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House Call: HGH Internet Claims
Aired December 10, 2003 - 09:21 ET
THIS IS A RUSH TRANSCRIPT. THIS COPY MAY NOT BE IN ITS FINAL FORM AND MAY BE UPDATED.
BILL HEMMER, CNN ANCHOR: A slew of Internet ads pushing products containing human growth hormone. Apparently, though, buyer beware. A number of these products said to be bogus.
Dr. Sanjay Gupta is looking into it, back with us here, a bit more on this.
Good morning. Bogus, huh?
DR. SANJAY GUPTA, CNN MEDICAL CORRESPONDENT: Yes, big surprise, right?
HEMMER: Yes, shocker.
GUPTA: You see all these Internet pop-up ads popping up every time you turn on the Internet. You used to think you got a lot of e- mails from your friends and things like that, 30 new e-mails, but a lot of them were ads like the one that you see here sort of popping up every time you try and do a search on the Internet. So someone decided to actually put this to the test and find out if any of these things had any merit whatsoever. The organization called consumerlab.com, and that company found, they looked at all these pop- up ads, they looked at a lot of these Web sites, and what they found, again, the big surprise, was that most of these ads were bogus.
A little background, first of all, on growth hormone, first of all. Growth hormone is a naturally occurring substance in the body. A lot of people are starting to learn more about this. It's mainly produced in children and teenagers who need it the most, and the levels do decline with age.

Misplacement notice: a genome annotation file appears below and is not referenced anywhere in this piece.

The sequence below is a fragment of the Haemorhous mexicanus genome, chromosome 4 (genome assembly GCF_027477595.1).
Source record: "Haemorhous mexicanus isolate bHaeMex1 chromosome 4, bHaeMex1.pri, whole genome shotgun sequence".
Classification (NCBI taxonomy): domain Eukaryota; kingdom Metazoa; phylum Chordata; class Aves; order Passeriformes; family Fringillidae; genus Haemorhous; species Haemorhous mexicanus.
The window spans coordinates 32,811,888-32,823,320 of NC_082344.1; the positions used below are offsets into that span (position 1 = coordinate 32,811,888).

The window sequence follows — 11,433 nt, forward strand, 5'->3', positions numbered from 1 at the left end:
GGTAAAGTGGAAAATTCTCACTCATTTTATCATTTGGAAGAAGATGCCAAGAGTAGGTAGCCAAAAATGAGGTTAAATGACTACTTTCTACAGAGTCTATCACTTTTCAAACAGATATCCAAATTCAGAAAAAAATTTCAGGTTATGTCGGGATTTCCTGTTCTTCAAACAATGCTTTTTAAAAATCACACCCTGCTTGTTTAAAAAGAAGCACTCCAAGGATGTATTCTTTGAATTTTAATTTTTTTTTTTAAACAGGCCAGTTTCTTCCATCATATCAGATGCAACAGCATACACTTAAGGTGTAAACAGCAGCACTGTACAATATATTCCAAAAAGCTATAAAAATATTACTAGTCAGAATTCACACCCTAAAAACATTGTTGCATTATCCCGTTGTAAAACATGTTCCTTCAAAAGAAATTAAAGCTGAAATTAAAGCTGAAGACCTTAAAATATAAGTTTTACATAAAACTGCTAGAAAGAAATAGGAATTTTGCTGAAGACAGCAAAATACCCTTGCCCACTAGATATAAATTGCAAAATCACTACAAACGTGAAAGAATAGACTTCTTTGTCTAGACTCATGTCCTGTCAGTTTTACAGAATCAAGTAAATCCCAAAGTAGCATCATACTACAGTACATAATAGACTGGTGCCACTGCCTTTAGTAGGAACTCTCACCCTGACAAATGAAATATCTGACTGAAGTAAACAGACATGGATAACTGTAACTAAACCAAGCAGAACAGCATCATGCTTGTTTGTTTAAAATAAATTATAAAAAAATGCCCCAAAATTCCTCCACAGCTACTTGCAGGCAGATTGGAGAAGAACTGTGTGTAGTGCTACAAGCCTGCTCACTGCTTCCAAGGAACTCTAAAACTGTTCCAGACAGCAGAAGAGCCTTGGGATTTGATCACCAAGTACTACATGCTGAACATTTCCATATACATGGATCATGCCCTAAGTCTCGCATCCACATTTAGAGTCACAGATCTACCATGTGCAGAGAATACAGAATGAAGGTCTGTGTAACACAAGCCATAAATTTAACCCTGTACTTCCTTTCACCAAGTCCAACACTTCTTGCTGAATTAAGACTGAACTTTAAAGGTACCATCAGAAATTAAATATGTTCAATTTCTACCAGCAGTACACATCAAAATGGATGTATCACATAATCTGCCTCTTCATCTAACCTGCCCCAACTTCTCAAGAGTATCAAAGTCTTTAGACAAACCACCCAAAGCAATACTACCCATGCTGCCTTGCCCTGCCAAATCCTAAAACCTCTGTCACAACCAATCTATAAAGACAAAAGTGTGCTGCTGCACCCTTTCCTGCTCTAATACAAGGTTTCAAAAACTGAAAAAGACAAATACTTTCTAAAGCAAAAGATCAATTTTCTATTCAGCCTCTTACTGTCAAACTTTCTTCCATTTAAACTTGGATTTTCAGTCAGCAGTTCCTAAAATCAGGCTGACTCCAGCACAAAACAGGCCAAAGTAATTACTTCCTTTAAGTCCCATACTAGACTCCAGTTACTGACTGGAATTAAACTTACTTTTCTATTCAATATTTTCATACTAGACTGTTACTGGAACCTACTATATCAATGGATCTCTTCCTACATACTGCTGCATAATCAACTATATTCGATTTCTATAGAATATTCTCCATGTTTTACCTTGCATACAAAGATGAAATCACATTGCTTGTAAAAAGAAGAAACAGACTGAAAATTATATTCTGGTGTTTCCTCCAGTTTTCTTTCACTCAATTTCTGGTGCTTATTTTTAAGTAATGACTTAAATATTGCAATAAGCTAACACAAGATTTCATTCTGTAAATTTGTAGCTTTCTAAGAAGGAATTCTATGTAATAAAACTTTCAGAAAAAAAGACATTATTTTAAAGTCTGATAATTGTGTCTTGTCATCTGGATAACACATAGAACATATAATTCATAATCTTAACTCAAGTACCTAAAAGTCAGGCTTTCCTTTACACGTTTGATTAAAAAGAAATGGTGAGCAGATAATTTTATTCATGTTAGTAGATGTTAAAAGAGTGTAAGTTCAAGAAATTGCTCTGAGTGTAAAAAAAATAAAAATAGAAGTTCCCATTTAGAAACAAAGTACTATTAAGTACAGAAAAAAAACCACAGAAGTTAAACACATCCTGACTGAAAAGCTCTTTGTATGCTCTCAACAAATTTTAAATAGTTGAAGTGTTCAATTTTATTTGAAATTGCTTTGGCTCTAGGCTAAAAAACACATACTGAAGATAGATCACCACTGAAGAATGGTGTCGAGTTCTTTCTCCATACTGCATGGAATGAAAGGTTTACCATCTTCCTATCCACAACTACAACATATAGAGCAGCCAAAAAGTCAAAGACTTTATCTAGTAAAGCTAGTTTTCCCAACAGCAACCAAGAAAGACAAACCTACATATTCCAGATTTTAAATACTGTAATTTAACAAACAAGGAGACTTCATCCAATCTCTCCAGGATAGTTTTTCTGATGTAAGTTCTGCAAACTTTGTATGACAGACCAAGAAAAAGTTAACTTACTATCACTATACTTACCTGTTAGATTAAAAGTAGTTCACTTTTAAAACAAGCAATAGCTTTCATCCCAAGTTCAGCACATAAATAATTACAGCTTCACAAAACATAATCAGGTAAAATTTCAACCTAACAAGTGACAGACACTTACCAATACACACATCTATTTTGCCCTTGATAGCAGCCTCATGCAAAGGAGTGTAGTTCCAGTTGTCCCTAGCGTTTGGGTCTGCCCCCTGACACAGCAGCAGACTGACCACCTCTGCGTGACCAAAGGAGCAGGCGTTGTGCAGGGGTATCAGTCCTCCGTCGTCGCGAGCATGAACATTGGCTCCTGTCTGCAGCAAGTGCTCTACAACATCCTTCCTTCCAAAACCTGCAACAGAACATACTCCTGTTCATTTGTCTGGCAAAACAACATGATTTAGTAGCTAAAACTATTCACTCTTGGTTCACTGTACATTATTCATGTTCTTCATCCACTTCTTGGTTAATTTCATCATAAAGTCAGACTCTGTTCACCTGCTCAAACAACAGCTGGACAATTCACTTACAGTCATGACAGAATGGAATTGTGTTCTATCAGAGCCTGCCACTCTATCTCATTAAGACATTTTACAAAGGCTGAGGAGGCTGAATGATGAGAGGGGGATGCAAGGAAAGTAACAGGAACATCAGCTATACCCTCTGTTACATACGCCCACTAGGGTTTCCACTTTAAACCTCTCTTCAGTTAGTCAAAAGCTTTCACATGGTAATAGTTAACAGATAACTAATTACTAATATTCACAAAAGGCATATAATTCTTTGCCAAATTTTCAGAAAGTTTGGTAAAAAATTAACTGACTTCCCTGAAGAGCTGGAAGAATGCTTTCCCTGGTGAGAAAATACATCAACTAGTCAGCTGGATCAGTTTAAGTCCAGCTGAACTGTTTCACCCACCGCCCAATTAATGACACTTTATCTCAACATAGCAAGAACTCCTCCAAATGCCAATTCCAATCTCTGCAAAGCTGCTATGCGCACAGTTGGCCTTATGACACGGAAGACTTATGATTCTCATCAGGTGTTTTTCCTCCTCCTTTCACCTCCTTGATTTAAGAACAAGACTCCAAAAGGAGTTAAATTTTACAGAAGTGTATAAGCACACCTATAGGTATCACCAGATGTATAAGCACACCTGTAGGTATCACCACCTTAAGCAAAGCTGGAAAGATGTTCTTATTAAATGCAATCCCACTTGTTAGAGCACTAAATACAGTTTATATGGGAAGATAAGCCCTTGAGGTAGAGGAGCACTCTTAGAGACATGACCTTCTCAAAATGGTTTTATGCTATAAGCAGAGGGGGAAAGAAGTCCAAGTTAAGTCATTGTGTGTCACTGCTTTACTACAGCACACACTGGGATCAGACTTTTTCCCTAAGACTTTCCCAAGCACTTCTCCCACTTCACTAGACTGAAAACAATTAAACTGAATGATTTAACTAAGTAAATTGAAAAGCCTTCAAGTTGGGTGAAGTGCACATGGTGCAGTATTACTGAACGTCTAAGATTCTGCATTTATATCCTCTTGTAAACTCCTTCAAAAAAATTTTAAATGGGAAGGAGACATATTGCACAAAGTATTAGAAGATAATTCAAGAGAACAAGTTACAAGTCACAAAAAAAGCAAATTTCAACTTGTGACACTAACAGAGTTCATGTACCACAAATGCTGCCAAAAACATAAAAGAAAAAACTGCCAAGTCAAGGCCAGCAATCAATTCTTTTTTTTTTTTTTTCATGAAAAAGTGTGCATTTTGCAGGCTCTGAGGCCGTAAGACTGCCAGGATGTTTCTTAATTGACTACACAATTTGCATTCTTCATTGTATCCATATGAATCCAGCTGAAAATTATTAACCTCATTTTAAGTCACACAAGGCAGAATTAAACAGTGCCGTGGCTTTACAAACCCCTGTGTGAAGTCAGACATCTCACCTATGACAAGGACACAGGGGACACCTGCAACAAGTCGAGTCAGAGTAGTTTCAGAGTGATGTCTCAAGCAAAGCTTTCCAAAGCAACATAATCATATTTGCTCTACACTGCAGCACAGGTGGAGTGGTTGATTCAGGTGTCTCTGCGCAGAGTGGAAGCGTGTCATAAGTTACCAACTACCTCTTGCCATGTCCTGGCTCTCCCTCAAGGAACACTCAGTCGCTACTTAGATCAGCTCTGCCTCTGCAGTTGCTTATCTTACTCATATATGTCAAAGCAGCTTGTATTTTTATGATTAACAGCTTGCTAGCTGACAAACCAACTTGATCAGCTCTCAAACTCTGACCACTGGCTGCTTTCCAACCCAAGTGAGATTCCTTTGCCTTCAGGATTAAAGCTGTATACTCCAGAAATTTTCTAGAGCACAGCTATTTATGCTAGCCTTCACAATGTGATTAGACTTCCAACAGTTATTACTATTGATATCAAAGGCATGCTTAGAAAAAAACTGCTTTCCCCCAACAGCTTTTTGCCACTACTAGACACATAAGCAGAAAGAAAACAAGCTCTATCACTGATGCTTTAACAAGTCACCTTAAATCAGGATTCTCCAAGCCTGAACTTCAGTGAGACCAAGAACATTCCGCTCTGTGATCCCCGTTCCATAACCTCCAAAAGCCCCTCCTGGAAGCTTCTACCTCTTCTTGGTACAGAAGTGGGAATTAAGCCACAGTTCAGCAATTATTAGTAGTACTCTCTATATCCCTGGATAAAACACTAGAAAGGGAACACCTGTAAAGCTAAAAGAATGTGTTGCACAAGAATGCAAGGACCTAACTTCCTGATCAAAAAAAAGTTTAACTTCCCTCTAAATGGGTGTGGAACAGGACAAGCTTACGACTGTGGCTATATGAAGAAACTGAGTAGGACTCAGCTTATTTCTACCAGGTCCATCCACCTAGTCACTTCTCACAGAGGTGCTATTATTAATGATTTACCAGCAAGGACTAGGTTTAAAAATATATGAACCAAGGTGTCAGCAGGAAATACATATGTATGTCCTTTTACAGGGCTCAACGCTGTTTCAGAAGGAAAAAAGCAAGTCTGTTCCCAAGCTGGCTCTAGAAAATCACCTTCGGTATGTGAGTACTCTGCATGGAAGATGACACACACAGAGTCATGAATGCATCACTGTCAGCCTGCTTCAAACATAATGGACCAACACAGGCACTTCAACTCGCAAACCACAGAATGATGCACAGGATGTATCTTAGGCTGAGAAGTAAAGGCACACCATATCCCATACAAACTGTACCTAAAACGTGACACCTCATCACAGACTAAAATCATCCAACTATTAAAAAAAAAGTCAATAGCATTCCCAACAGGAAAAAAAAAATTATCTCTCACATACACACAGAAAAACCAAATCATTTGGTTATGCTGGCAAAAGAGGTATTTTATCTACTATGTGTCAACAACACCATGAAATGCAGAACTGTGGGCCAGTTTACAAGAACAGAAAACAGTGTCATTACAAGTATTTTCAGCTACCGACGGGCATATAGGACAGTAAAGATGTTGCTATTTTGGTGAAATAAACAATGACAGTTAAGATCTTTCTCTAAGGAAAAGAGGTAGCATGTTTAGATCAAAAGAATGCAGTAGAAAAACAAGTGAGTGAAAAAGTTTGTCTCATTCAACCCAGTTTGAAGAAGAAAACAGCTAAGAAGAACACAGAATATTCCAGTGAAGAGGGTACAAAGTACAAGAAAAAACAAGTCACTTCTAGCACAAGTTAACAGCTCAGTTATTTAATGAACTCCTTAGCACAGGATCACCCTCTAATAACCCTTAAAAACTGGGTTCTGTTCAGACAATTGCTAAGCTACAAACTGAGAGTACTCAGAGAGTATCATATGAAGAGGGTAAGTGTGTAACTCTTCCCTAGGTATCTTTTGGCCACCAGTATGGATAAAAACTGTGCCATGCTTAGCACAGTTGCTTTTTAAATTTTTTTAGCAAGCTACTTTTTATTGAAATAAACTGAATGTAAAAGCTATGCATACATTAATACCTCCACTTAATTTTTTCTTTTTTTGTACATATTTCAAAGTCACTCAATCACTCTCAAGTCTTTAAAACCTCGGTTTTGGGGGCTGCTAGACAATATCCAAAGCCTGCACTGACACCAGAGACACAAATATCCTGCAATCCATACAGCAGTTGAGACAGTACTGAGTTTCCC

Now there was a study done about 13 years ago, in 1990, which is where a lot of these people place their information on. They studied 12 men for six months and they found that human growth hormone actually increased muscle mass and decreased fat mass, very small study, very short term, not long enough to determine any of the side effects. The big question I always get, is how can these companies put this stuff on the Internet? Don't they have any liability in terms of what they are saying? they always quote this particular small and very old study.
HEMMER: What kind of drugs are being advertised?
GUPTA: There's all kind of different types of human growth hormone. And there's a tutorial on the human growth hormone, but let me give you some of the different types out there. There's something called releasers. These are some of the more common ones. They're actually composed of amino acids. They cause a temporary surge in human growth hormone levels. Another type as well called a nanogram strength product. You'll see the names on the Internet again. They actually claim to have high human growth hormone. They don't. Oftentimes, it's just about 1,000th of what is actually to be construed as effective.
Finally, let me just tell you about one more, the homeopathic ones. There are the ones that are getting some of the most play. They use diluted HGH, only a few molecules, in fact, of HGH. You usually need about 1,000 milligrams. This, obviously, is not going to do anything. Most scientists pretty skeptical. One other point let me just make is that human growth hormone gets digested in your stomach, so if you're taking it in a pill form, it almost assuredly won't work.
HEMMER: Quickly here, we're saying some are bogus -- do any of them work?
GUPTA: Well, there is an injectable form that can be given for real, therapeutic medical purposes. These probably don't work, the ones on the Internet. The does is too small. The flip side of it is that they're probably not unsafe. They probably aren't going to do anything at all for you. So doesn't work, won't hurt you.
HEMMER: Capital 'B' for bogus.
GUPTA: I think we put that to rest, I think.
HEMMER: Thank you, Sanjay.
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